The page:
Footsteps to Success! Role Models to Follow


Mae Jemison made history on the Endeavour spaceship—an apt name for her many accomplishments. What must you endeavor to succeed in your goals?


1. Have you ever wondered why someone wants to be an astronaut, teacher, president, or doctor? One way to discover the keys to success is to study the lives of people whom you respect.

2. Mae Jemison was the first African-American woman to orbit in space. How did she get to that historic moment in 1992? She had two majors in college, became a medical doctor, and joined the Peace Corps. Later, she was accepted for the NASA Astronaut Candidate training program. Of the 2000 people who applied to the program, only 15 were selected.

3. As you study your role model, note the important steps that helped this person to gain her or his life goals, such as education, travel, volunteerism, and work experience. Here is one way to present the information to inspire yourself and others.

4. Cut as many construction paper footsteps as you need to show the person’s notable accomplishments. Make the feet large enough to hold detailed information.

5. Using Crayola Twistables® Crayons, record what you learned about your role model’s accomplishments inside each footprint. Decorate the borders. Letter your success model’s name and achievement on more construction paper cutouts.

6. On a contrasting color of paper, glue the pieces in place so the footsteps walk towards that person’s most memorable feat. Present your findings to others in your class. Compare and contrast the actions and events that led to success.

Safety Guidelines

Adult supervision is required for any arts & crafts project. Observe children closely and intervene as necessary to prevent potential safety problems and ensure appropriate use of arts and crafts materials. Some craft items, particularly beads and buttons, are potential choking hazards for young children. Avoid use of such small parts with children younger than 3 years. Craft items such as scissors, push pins and chenille sticks may have sharp points or edges. Avoid use of materials with sharp points by children younger than 4 years. Read all manufacturers' safety warnings before using arts and craft supplies.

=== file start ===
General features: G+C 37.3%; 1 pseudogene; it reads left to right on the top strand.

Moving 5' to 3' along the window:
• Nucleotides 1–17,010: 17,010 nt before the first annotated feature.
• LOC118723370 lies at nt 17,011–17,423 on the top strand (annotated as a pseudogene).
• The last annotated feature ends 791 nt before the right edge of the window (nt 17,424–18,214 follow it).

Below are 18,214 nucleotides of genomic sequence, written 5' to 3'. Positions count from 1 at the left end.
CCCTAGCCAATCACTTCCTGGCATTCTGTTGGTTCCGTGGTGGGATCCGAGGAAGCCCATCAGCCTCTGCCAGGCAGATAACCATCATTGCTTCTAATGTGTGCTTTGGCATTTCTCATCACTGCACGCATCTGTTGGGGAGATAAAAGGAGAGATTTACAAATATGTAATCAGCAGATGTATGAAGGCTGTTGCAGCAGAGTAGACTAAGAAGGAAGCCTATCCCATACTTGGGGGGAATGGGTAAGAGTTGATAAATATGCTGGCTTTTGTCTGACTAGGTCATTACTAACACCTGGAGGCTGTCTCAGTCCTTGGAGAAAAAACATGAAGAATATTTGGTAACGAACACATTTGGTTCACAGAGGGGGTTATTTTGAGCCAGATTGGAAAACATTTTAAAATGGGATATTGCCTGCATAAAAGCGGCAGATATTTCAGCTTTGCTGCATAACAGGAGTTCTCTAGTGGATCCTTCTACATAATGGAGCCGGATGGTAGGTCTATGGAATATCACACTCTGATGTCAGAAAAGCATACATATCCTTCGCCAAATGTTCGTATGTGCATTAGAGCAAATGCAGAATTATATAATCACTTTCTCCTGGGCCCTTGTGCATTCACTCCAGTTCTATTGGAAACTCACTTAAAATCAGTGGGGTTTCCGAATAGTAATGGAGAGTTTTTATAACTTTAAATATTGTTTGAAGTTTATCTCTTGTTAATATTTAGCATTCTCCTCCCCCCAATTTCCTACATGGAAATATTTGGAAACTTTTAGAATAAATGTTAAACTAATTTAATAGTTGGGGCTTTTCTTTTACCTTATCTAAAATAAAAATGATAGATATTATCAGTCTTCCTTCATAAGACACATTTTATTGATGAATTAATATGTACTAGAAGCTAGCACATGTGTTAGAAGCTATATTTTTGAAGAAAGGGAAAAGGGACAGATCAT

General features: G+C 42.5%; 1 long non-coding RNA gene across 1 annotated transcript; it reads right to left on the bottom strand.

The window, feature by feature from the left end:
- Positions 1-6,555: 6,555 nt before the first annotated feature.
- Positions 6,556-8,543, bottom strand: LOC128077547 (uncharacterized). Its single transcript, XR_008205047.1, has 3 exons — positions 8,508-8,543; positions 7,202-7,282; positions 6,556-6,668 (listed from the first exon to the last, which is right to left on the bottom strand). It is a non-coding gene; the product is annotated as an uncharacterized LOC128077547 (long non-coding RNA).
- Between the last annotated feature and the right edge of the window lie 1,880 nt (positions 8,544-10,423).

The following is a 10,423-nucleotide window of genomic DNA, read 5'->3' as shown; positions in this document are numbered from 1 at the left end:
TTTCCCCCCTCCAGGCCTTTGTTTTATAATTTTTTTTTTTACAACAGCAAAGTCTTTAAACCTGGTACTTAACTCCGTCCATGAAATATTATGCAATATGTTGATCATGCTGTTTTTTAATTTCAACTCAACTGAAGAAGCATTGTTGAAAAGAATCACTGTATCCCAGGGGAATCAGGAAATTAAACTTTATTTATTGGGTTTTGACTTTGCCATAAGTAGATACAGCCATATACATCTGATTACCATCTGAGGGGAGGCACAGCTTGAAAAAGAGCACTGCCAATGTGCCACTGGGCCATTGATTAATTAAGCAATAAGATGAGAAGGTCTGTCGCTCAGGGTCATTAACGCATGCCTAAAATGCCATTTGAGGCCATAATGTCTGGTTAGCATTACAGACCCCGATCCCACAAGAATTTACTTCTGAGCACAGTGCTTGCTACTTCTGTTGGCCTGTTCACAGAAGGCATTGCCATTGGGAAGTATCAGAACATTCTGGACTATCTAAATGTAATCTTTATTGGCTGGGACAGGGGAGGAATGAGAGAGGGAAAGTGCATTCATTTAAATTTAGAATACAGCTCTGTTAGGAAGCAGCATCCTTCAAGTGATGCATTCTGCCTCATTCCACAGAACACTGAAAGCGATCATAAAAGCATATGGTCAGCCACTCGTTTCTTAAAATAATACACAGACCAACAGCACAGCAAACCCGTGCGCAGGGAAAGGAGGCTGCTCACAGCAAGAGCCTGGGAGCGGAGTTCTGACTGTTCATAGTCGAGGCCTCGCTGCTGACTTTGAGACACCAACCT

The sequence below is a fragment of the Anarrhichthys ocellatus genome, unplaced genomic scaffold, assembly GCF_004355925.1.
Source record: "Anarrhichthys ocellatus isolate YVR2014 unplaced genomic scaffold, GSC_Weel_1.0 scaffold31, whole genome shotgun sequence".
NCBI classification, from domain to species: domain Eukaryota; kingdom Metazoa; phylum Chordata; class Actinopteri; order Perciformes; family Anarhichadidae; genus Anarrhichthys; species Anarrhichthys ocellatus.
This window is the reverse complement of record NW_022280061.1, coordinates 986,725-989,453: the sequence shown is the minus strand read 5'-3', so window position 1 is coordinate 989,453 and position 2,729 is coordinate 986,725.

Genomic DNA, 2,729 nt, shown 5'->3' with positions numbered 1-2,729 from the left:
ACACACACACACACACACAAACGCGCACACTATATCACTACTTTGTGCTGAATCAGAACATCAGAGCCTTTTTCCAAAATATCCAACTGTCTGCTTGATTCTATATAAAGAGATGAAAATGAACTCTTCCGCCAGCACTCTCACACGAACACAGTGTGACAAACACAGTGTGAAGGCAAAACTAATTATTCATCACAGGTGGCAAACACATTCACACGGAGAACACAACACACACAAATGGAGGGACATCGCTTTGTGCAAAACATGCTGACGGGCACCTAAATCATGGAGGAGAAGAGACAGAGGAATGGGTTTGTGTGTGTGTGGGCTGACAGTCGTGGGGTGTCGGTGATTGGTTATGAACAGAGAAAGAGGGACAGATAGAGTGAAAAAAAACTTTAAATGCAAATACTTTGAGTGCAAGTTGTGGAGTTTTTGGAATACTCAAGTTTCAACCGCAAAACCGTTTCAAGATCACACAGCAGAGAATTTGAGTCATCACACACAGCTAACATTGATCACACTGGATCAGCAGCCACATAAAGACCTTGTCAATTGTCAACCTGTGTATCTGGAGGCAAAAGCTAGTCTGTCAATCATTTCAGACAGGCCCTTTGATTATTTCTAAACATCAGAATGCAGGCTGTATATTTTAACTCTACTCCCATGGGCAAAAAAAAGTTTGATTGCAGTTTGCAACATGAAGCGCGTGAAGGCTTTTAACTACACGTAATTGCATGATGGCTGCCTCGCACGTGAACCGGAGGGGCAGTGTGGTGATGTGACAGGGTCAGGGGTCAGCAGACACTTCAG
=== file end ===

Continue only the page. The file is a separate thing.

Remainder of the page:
Scissors—ATTENTION: The cutting edges of scissors are sharp and care should be taken whenever cutting or handling. Blunt-tip scissors should be used only by children 4 years and older. Pointed-tip scissors should be used only by children 6 years and older.


  • Continue your study to learn what your person did after the historic accomplishment.
  • What are your goals? How do you plan to achieve them? Identify big time- wasters that can get in the way of your goals, such as watching too much television and playing video games.
  • Assessment: Did students identify characteristics that led to success of an admirable person? Does the presentation clearly and accurately portray key events in the role model’s life? Were students able to analyze factors that led to several people’s success?

Related Lesson Plans

Lesson Plans

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crayola supplies
  • Twistables®
  • Glue Sticks
  • Pointed Tip Scissors
  • Construction Paper



  • Grades 4 to 6
  • Grades 7 to 12


  • Science
  • Visual Arts


  • 30 to 60 minutes
  • Multiple Sessions


  • Students research the accomplishments of an admirable figure.

  • Students analyze the factors that led to that person’s success.

  • Students present their findings and conclusions in a visually stimulating way.


Research Canada Standards
Research UK Standards
Research U.S. Standards